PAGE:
Tempest Productions stages a ‘verbal scrapbook’

The cast of “Accidents of Being,” from left, Lissa Ramirez, Miranda Marks, Elaine Meder-Wilgus and Mike Waldhier, rehearse for the upcoming production at The State Theatre.
The cast of “Accidents of Being,” from left, Lissa Ramirez, Miranda Marks, Elaine Meder-Wilgus and Mike Waldhier, rehearse for the upcoming production at The State Theatre. Photo provided

Tempest Productions Inc. will present “Accidents of Being,” based on the poetry by Mary Rohrer-Dann and adapted for the stage by Cynthia Mazzant, on April 1-2 at The State Theatre.

More than 100 years of neighborhood residents — from the railroad tycoon whose ancestor came over with William Penn to the housekeeper who married his only heir and left the estate to the people of Philadelphia. A fugitive slave passing through while hidden in a casket to immigrants from war-ravaged Europe. Farmers, factory workers, homemakers, artists, schemers and one or two ghosts. Those are the voices we hear in “Accidents of Being.”

Rohrer-Dann’s book of poetry, “Accidents of Being,” is inspired by the stories of the Philadelphia neighborhood where she grew up, and the Ryerss Museum and Library in Burholme Park where she spent so much of her childhood and adolescence.

This new verse play is the most recent collaboration between Rohrer-Dann and director/playwright Cynthia Mazzant. The two collaborated on “La Scaffetta,” produced in November 2015.

Tempest Productions is celebrating its 20th anniversary and decided again to feature the work Rohrer-Dann.

“I have been collaborating with Mary for over 10 years now and am taken with her creation of characters and stories through poetry,” said Mazzant, co-founder of Tempest Productions.

This production stars Mazzant, Miranda Marks, Elaine Meder-Wilgus, Lissa Ramirez and Mike Waldhier. It uses choral readings, spoken word, multimedia and verse to bring those stories to life.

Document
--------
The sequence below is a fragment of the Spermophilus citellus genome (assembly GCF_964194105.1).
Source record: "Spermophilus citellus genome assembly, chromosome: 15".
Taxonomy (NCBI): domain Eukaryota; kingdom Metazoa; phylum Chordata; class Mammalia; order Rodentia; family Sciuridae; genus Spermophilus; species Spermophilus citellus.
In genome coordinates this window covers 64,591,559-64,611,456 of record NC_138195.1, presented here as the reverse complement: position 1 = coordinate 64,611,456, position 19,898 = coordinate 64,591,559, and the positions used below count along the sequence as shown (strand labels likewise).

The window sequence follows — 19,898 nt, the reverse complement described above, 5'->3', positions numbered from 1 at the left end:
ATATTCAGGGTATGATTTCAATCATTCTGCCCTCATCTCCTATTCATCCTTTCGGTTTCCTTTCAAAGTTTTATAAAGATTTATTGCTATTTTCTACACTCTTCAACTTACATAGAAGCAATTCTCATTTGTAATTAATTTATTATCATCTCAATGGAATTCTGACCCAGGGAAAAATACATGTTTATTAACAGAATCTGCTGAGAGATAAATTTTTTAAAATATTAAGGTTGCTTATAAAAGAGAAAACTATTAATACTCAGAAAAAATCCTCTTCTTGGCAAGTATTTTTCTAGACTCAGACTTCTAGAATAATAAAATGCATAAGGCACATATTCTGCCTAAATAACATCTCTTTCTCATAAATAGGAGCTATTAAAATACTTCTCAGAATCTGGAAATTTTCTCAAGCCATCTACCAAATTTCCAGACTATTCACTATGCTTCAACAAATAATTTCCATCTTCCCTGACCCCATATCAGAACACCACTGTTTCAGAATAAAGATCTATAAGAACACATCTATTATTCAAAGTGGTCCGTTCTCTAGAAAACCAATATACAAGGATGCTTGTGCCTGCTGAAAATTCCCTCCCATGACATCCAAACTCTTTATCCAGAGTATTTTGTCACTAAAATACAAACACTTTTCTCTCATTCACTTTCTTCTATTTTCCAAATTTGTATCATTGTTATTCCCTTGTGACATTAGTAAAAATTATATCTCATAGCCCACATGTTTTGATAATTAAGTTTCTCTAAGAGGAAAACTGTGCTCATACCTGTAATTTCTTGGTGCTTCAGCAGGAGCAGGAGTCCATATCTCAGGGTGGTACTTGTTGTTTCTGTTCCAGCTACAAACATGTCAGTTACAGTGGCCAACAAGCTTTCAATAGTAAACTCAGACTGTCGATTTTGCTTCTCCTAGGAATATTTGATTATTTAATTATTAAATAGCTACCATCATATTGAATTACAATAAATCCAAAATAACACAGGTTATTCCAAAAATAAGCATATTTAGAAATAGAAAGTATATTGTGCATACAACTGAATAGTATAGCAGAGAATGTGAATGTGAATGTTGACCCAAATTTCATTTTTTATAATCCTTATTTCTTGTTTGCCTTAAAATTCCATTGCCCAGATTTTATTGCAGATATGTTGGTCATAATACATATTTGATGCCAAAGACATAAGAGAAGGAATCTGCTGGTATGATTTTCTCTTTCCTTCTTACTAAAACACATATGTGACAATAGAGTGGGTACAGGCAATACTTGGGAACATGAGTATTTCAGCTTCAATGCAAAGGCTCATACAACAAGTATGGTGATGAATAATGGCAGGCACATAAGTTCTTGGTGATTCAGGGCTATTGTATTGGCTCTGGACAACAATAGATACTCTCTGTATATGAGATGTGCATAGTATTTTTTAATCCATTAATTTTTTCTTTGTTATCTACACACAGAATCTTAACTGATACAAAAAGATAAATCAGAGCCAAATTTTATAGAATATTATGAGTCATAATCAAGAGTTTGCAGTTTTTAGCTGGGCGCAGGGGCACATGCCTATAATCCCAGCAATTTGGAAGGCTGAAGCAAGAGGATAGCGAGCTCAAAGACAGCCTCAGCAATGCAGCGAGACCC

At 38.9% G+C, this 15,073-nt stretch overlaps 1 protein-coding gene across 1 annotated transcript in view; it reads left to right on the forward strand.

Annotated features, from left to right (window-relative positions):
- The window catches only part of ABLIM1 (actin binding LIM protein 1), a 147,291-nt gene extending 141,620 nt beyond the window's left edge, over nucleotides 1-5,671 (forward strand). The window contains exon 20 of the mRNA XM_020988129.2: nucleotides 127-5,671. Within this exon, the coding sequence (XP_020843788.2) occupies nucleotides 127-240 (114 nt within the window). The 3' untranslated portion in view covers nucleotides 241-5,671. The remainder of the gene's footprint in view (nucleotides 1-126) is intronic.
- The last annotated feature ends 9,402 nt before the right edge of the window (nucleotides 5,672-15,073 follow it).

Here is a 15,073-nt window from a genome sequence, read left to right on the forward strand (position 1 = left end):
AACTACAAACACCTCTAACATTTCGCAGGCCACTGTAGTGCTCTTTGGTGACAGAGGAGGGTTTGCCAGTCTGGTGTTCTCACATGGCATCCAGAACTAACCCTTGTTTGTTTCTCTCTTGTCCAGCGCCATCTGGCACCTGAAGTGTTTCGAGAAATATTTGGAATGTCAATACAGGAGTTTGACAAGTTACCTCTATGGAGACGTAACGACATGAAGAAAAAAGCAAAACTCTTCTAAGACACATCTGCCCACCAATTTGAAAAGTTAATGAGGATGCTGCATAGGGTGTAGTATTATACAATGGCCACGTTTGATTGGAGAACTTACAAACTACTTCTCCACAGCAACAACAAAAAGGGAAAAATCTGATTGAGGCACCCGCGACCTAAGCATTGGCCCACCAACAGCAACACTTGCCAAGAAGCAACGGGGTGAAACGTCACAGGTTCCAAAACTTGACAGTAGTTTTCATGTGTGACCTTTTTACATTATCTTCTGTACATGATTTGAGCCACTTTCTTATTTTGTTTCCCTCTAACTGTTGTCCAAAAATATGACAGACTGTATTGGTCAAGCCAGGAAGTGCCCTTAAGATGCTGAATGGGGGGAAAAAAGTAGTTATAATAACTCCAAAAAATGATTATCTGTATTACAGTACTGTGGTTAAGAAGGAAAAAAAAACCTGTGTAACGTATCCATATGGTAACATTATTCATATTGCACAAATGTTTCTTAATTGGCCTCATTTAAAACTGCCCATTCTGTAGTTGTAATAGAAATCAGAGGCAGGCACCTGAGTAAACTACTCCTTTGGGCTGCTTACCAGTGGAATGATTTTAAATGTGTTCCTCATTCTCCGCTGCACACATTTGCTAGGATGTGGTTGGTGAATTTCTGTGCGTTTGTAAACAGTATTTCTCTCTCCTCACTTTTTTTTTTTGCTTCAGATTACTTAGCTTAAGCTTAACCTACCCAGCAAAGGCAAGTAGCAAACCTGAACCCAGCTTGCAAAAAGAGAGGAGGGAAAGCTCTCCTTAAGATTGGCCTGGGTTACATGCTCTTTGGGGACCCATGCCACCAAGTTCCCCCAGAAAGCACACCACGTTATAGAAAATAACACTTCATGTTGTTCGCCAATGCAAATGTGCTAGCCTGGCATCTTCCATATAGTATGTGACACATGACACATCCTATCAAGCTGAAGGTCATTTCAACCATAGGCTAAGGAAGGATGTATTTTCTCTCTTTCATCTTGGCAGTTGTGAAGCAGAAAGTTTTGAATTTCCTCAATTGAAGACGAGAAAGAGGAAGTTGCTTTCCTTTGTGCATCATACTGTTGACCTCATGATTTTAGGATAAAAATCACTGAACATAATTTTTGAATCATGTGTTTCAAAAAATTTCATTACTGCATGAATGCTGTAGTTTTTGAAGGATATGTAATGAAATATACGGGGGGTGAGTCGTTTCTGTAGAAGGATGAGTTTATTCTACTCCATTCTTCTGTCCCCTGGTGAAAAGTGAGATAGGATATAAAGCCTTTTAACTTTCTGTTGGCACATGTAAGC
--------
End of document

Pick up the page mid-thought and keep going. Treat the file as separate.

“Farmers, factory workers, homemakers, immigrants and many others are heard from,” Mazzant said. “We see both the universality of the experiences that shaped their lives while also exploring the individual choices that they’ve made.”

As a book of poems that is still in progress, “Accidents of Being” had little overall structure at first. But Mazzant’s work with the piece has enhanced Rohrer-Dann’s words and heightens how the poems connect to each other.

“What she does with choral readings, layering voices and lines, using repetition and echo, continues to astonish me,” Rohrer-Dann said.

Rohrer-Dann’s poetry is full of imagery and words and the poems are written in both first and third person.

“The play fluctuates from characters talking about themselves as well as talking about others — sharing the stories of their friends, lovers, mothers, sons,” Mazzant said. “As characters, we become the storytellers, the narrators and the keepers of these moments. Think of it as a verbal scrapbook.”

The production hopes to reach out to cross-generational audiences and connect with people who love stories and narrative poetry.

“We can recognize in these characters, our own private struggles, sorrows, and our secret hopes and joys,” Mazzant said. “We can see our dreams, our loves, and our desires — these moments will resonate with the audience.”

With additional performances soon to come, Mazzant described her main goals for this piece and for future productions.

“To celebrate classical and universal themes, and to return to intimate conversation,” she said. “To explore the dialogues between families, portraits of existence and characters struggling within themselves — all depicted through the celebration of the spoken word.”

Rohrer-Dann said she loves working with Tempest, whose talented actors have been inventive, tireless and fun to work with.

“Their dedication to their craft and to each other amazes me,” she said. “Their interpretation of my characters often shows me nuances I hadn’t been aware of before.”


  • What: Tempest Productions’ “Accidents of Being”
  • When: 8 p.m. April 1-2 and 3 p.m. April 2
  • Where: The State Theatre, 130 W. College Ave., State College
  • Info: www.thestatetheatre .org